Maine Lags Behind Nation in Workers Earning a Living Wage

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Fewer than half of Maine families earn a living wage, according to a new report released today by the Maine People's Alliance. "Equity in the Balance" is the latest in a series of reports authored by the Alliance for a Just Society on the job gap - the divide between what Maine workers need to earn to afford basic necessities and what available jobs in Maine actually pay.

An Alliance report published in September calculated that a living wage (enough money to cover food, housing, health care, utilities, household expenses and to save for the future) for a single adult with no children working full-time in Maine is $15.82 an hour. Two adults, both working and with two children, would have to earn $19.49 an hour to make ends meet. The minimum wage in Maine is currently only $7.50 an hour.

The report finds that for four of five household types, less than half of all workers are earning a living wage. Only 54% of single, working adults in Maine with no children make a living wage. That percentage is lower for a family of two working adults with two children with 42% earning a living wage. According to the report, the national average for workers making a living wage is 61%.

Additionally, the report findings show that women and people of color consistently earn less than their white, male counterparts. 51% of single working women in Maine make a living wage, but that number drops to 45% for a person of color.

"Our report finds that a staggering percentage of full-time workers aren't making ends meet and can't support a family. The vast majority of women and people of color working full time do not earn enough to support a family," said Allyson Fredericksen, Policy Associate at the Alliance for a Just Society. "Women and people of color are concentrated in occupations with low earnings, such as retail clerks, cashiers, waiters and waitresses, maids, housecleaners, and child care workers. These are workers we know, they are people we see every day."

For Sonia Irambona, an immigrant from Burundi who lives and works in Portland, the struggle to make ends meet is very real. Irambona, who had worked for a tourism agency in Kenya, found that even working multiple low-wage jobs in Portland's hospitality industry wasn't enough to cover basic expenses.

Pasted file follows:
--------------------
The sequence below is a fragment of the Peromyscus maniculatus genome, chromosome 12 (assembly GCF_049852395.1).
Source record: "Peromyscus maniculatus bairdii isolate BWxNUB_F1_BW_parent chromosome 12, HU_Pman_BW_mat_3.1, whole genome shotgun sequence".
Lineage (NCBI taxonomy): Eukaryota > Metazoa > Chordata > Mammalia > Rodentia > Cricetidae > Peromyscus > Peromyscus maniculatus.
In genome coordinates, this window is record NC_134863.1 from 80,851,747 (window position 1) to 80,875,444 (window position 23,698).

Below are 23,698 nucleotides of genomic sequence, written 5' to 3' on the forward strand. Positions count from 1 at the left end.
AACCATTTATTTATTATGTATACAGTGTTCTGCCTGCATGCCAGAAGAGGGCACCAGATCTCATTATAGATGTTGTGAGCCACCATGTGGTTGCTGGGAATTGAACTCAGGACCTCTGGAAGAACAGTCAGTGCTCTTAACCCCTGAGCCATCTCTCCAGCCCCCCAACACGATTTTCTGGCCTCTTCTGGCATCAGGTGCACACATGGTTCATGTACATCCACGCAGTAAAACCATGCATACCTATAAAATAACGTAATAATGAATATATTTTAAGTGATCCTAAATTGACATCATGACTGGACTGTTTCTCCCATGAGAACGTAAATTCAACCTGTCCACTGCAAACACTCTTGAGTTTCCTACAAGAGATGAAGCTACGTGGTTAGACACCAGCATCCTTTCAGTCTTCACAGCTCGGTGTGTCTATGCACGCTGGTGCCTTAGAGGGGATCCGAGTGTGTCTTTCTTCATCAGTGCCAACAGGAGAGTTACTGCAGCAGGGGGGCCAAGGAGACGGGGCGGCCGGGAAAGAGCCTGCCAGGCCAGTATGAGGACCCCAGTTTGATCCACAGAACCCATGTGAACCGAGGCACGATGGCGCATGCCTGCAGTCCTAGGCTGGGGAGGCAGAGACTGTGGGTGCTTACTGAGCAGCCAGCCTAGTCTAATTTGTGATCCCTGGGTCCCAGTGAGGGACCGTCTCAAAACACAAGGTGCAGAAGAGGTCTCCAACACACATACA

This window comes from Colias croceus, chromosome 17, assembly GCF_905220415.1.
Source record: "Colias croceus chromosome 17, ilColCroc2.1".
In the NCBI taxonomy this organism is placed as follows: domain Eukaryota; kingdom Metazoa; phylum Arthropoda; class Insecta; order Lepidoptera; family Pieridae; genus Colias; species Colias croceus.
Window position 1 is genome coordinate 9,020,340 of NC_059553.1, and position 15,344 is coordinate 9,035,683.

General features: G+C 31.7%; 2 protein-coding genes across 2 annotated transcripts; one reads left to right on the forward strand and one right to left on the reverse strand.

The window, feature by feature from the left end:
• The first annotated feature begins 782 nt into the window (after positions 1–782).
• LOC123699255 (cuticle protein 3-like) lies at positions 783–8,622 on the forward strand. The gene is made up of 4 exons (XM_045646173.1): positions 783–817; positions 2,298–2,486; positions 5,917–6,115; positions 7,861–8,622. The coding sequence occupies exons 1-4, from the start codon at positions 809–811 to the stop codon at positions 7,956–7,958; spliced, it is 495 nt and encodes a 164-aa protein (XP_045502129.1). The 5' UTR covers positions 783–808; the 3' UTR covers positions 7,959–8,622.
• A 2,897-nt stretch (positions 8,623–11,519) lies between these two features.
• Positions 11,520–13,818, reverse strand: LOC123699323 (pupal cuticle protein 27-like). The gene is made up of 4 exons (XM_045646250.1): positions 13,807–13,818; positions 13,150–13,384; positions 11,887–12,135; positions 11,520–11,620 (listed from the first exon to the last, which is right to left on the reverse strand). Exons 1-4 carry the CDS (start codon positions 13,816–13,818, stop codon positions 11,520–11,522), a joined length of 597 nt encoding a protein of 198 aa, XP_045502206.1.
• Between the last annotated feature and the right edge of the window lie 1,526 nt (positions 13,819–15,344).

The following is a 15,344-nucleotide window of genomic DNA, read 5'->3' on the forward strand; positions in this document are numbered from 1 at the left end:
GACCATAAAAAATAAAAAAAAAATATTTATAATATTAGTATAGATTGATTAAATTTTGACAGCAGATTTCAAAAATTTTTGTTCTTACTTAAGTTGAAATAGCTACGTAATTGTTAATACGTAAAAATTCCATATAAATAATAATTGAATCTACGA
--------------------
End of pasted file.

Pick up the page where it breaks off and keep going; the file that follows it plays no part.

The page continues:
"After paying for housing, I had less than $100 to live on each month, which just wasn't enough. I had no health care, and hardly enough money for anything else, let alone enough to save for emergencies," said Irambona. "People don't understand how hard it is to get by on low wages. It's not even a month-to-month struggle when you're not making a living wage - it's really a day-to-day struggle."

The report calls for a series of policy changes to help close the wage gap for Mainers, including policies like raising the minimum wage, instituting paid sick days for employees and investing in programs like child care assistance. The release comes just weeks after voters in four states, Alaska, Arkansas, Nebraska, and South Dakota, voted to increase the minimum wage and as Maine lawmakers prepare for a new legislative session.

"We know that when women thrive, society thrives. Yet in 2014, too many women are struggling too make ends meet and too many children are living in poverty, with consequences for all of us," said Eliza Townsend, Executive Director of the Maine Women's Policy Center. "The good news is there is something we can do about it. We urge our elected leaders to make policy decisions that help women support themselves and their families."

"When I was talking to voters on their doorsteps, time and time again people would describe the difficulties they had working multiple jobs and still not making ends meet," said Heidi Brooks, state representative-elect for part of Lewiston. "I hope that my fellow legislators will come to Augusta ready to work together to tackle the pressing issues ahead of us. This report clearly shows that Maine can do better when it comes to providing living wage jobs and making sure we have policies that help people move up the economic ladder, not let them fall further down."

A full copy of the report and state findings can be found at: